There is an entire category of assets which, too often, are overlooked when planning your legacy – digital assets. Perhaps you didn’t even consider these items to be “assets” when you set up your own will or trust. If so, there is no need to worry as they are somewhat straightforward to address.
The first item to consider involves figuring out what, exactly, you even own in the form of digital assets. Common digital assets include:
- your photos (yes, all those selfies are a digital asset)
- files stored in the cloud or on your local computer
- virtual currency accounts
- social media profiles (Facebook, LinkedIn, etc.)
- device backups
- digital business documents
NOTE: because technology is ever-evolving, more items will undoubtedly be added to the digital assets landscape as the months and years go by
These assets can have real value, as is the case with virtual currency accounts, a URL, or digital business assets. As a result, you should no longer adopt a wait-and-see approach for these assets; your legacy likely includes more than the traditional “financial” inheritance you want to pass along. Of course, many digital assets, such as virtual photos and computer files, may carry a large amount of sentimental value as well. Needless to say, it is wise to consider exactly how you’d like to pass on your digital assets. Here are 3 tips to get you started:
- Inventory your digital assets. Create a list of every online account you use. If you run a business, be sure to include any helpful spreadsheets, digital records, client files, databases, etc. (although, much of this should also be addressed as part of your business succession plan). Essentially, if it exists in cyberspace, connects to it or pertains to it, be sure to include it on the list for your family, executor/personal representative, trustee, and/or attorney to help collect once you are gone.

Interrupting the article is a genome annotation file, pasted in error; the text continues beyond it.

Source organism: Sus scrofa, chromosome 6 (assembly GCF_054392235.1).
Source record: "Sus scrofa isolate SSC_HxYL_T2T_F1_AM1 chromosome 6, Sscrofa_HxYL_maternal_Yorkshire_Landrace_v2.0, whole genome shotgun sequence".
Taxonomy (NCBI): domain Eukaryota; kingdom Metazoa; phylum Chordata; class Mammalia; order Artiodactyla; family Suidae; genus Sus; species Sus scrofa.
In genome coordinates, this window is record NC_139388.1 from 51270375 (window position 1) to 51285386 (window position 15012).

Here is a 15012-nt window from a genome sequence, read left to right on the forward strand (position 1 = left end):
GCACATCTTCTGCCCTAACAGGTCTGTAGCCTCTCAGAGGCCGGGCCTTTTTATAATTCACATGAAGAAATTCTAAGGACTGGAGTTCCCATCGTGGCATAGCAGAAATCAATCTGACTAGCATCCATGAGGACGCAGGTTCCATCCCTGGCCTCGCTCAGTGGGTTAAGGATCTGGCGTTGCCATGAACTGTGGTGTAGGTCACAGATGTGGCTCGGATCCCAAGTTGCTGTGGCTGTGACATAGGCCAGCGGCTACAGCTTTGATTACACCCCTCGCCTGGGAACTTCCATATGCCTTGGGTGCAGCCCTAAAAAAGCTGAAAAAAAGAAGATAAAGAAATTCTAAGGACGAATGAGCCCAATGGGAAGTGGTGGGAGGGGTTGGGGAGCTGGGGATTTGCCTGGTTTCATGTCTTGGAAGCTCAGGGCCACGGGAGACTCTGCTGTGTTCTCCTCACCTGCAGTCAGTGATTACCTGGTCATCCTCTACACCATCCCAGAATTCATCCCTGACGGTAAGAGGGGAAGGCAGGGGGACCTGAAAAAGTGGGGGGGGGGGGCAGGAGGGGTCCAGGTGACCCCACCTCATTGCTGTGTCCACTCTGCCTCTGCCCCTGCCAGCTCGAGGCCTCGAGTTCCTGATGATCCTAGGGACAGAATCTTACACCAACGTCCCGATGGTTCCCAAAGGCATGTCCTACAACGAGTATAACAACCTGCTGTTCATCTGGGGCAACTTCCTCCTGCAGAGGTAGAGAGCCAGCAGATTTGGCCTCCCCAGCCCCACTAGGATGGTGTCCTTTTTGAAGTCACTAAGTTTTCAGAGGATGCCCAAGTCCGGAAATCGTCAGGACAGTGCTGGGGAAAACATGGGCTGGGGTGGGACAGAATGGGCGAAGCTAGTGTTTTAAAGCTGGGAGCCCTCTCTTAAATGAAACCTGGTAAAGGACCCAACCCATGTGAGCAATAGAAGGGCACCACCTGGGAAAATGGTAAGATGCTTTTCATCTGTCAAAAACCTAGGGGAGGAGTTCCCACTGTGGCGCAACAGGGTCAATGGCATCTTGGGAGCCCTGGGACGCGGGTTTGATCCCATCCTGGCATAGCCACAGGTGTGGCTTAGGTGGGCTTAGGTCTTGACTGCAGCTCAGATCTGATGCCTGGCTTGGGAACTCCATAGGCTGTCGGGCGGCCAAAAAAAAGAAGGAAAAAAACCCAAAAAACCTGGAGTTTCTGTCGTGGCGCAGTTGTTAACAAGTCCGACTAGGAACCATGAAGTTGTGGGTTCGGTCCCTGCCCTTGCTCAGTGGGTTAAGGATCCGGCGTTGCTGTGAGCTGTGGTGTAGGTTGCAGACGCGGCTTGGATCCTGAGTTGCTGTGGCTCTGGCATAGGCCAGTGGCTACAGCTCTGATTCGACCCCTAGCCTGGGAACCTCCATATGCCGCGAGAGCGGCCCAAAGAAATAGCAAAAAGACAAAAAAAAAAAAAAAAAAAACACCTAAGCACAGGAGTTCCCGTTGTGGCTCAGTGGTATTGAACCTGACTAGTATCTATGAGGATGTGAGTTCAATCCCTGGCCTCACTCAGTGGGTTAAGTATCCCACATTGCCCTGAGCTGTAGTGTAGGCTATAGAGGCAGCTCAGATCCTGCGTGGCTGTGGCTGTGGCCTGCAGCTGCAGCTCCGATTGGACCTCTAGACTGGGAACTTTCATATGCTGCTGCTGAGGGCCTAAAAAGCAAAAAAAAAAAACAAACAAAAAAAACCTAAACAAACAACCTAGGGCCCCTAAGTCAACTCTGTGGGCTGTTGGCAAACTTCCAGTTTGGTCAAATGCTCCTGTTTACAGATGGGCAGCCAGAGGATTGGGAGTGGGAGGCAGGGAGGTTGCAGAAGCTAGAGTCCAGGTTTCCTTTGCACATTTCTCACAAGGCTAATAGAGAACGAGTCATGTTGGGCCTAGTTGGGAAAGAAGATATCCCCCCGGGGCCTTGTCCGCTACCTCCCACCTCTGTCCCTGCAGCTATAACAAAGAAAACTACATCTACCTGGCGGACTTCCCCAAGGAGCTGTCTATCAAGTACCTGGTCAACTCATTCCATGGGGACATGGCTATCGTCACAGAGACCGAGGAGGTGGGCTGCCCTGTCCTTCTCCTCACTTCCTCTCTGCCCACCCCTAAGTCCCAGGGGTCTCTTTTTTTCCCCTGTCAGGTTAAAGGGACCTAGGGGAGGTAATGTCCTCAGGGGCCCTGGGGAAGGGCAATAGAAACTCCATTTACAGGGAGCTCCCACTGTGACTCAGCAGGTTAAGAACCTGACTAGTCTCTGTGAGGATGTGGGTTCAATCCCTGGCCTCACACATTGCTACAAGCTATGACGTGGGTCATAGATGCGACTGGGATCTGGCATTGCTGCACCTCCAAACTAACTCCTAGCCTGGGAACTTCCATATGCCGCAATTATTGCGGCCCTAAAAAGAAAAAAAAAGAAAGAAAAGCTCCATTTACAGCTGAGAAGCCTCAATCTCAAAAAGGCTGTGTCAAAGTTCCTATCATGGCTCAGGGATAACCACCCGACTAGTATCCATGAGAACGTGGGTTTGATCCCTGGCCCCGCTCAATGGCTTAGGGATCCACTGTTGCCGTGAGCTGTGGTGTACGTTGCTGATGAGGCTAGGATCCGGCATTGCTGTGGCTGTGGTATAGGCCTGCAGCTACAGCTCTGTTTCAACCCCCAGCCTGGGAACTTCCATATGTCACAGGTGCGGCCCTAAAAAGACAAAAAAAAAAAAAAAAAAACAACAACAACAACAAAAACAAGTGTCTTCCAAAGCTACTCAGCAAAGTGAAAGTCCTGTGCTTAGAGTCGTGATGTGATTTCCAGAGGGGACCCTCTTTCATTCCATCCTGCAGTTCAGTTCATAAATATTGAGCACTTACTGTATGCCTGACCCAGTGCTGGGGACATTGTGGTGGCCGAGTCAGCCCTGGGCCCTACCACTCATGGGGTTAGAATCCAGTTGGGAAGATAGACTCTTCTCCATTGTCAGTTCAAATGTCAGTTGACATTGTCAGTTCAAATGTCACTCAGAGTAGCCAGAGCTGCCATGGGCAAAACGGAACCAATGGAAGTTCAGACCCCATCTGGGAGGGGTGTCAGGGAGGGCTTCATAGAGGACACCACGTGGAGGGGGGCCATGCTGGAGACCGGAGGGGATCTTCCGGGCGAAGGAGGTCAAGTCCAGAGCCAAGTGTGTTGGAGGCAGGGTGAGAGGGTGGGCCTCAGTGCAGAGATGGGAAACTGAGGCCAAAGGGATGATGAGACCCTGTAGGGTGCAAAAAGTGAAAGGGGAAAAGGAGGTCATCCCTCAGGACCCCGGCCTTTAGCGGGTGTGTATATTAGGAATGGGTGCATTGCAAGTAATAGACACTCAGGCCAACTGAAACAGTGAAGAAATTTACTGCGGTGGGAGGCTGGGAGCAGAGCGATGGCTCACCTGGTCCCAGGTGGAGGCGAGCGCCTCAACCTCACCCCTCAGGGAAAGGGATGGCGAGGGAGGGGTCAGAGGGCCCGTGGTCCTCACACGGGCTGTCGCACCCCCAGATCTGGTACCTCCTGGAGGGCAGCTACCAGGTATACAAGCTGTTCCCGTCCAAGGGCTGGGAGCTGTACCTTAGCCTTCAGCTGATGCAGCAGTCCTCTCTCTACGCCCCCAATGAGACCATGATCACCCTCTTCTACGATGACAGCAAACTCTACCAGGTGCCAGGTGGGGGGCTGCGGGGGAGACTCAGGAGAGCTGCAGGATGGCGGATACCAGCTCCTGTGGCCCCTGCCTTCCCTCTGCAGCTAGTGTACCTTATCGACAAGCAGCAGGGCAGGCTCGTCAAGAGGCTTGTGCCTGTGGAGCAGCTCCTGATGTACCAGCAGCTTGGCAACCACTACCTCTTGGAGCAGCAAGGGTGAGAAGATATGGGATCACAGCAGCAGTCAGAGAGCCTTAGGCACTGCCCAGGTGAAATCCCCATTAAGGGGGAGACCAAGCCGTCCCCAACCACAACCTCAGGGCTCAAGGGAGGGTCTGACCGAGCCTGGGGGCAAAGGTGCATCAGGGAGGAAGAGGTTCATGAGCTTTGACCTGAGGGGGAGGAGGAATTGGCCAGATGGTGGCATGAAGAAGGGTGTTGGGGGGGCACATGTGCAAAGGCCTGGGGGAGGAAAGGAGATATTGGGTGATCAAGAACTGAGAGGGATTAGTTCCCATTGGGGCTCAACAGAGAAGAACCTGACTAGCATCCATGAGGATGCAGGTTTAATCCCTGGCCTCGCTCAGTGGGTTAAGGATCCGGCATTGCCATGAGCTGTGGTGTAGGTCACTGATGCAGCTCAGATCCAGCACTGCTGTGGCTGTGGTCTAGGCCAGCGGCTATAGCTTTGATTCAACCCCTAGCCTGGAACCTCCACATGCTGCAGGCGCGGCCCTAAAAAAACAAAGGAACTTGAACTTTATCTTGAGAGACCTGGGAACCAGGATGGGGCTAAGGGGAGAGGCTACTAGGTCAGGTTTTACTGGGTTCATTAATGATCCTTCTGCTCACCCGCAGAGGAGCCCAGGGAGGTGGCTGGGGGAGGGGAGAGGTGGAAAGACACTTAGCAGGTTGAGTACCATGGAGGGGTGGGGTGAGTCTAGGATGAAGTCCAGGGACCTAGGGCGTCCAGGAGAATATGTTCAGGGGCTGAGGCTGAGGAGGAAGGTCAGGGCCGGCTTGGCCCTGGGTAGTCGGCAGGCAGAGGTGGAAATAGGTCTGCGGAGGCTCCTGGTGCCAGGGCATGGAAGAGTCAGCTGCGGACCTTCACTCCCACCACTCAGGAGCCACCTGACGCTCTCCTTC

- Designate a “cyber successor”. A cyber successor is someone you trust wholeheartedly to access your accounts on your behalf after you are gone or, alternatively, in the event you are incapacitated. Ensure he/she can access your accounts in a timely manner. Of course, you should also take care in safeguarding your digital assets as to avoid unauthorized access, identity theft, or data loss.
- Determine the necessary documents for your estate and make a record of your wishes. You may want to put some of your digital assets into a trust or even include specific access in your power of attorney document. Consult with an estate planning attorney to determine the best way to determine how to do so. Keep in mind, the laws in this arena are evolving. There are, however, wonderful programs that permit many of these assets to be saved in a secure “e-vault” for your exclusive use (features also permit restricted access to certain named individuals).
Potential Pitfalls of Cyber Estate Planning: The worst thing you can do is nothing. This could result in the loss of digital family photo albums, disruption of your business, or worse. If this process feels daunting or you’re still not sure where or how to start, give us a call. We can help you identify, track, and protect your digital assets to give you peace of mind.